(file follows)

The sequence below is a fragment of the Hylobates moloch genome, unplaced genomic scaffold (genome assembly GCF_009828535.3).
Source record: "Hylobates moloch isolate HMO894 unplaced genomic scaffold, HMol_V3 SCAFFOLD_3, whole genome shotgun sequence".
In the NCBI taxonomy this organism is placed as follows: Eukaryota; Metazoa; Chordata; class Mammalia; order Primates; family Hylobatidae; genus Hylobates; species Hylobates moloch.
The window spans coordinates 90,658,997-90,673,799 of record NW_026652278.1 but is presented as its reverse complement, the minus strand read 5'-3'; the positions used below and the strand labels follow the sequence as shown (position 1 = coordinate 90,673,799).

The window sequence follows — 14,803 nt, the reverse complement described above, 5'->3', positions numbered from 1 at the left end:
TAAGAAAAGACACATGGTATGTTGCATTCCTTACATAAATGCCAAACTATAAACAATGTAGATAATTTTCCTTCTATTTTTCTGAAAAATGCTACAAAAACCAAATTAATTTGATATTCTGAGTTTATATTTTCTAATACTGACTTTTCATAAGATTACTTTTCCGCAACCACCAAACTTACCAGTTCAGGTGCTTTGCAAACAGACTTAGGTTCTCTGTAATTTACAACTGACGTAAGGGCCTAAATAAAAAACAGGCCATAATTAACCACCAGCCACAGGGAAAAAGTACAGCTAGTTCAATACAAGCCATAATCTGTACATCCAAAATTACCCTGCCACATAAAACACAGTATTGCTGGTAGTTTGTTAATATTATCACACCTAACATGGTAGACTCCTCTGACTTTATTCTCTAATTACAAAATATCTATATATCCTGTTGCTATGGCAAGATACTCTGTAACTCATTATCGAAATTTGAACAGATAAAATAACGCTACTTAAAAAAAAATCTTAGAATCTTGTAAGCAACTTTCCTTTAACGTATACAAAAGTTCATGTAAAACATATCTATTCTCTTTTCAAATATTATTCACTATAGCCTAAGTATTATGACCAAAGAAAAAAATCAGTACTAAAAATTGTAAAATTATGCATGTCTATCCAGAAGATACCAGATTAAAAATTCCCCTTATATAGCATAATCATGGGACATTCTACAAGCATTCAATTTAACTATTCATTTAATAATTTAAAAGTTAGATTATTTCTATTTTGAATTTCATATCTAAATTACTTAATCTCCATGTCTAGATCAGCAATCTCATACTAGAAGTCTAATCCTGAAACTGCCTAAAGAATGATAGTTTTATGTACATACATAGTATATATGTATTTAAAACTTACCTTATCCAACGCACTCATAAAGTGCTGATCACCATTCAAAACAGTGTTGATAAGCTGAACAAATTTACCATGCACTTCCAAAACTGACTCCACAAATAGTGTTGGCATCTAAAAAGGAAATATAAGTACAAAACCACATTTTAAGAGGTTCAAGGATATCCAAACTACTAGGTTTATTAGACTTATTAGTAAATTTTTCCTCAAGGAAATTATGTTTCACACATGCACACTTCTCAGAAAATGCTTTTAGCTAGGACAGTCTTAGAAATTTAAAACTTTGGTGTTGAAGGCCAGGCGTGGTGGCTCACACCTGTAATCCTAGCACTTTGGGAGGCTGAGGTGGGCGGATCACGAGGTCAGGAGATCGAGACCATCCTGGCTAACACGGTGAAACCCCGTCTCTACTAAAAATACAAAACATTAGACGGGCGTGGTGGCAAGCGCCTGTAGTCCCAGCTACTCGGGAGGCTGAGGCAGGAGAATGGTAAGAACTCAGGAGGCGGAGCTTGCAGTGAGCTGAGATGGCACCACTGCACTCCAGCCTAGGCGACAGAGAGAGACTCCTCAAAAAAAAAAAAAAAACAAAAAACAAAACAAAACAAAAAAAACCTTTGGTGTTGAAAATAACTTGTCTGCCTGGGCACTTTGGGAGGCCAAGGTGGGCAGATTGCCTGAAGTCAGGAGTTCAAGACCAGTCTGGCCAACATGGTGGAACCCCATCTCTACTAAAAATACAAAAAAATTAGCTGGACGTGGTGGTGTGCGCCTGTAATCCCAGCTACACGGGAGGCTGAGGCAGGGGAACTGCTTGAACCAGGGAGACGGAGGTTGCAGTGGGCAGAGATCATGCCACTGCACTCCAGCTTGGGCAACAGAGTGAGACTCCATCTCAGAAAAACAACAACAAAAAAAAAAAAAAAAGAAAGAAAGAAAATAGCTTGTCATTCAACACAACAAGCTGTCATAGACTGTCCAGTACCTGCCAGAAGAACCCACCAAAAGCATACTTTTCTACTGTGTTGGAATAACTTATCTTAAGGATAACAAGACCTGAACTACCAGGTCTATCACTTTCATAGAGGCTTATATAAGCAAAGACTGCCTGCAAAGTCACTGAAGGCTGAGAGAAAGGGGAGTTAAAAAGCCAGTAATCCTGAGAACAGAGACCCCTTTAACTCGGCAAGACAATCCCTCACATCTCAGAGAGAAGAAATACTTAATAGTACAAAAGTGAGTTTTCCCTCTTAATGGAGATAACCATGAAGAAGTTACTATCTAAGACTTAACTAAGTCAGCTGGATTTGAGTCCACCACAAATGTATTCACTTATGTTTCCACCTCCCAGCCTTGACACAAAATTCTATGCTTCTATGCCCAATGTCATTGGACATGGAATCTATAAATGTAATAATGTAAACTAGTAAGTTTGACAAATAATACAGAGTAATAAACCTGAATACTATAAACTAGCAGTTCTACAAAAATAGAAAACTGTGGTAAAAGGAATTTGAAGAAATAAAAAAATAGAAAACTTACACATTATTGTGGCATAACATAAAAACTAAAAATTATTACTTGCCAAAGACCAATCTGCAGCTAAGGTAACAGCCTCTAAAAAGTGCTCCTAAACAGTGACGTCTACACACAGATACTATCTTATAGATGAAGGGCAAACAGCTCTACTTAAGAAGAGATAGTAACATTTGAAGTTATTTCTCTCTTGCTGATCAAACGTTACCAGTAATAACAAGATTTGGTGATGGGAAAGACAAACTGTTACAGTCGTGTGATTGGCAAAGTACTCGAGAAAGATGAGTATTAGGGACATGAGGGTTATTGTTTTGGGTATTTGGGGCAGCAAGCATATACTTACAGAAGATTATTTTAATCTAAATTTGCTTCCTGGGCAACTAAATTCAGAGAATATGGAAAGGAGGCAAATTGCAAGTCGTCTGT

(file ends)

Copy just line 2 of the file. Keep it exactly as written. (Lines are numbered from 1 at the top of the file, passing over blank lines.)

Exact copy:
Source record: "Hylobates moloch isolate HMO894 unplaced genomic scaffold, HMol_V3 SCAFFOLD_3, whole genome shotgun sequence".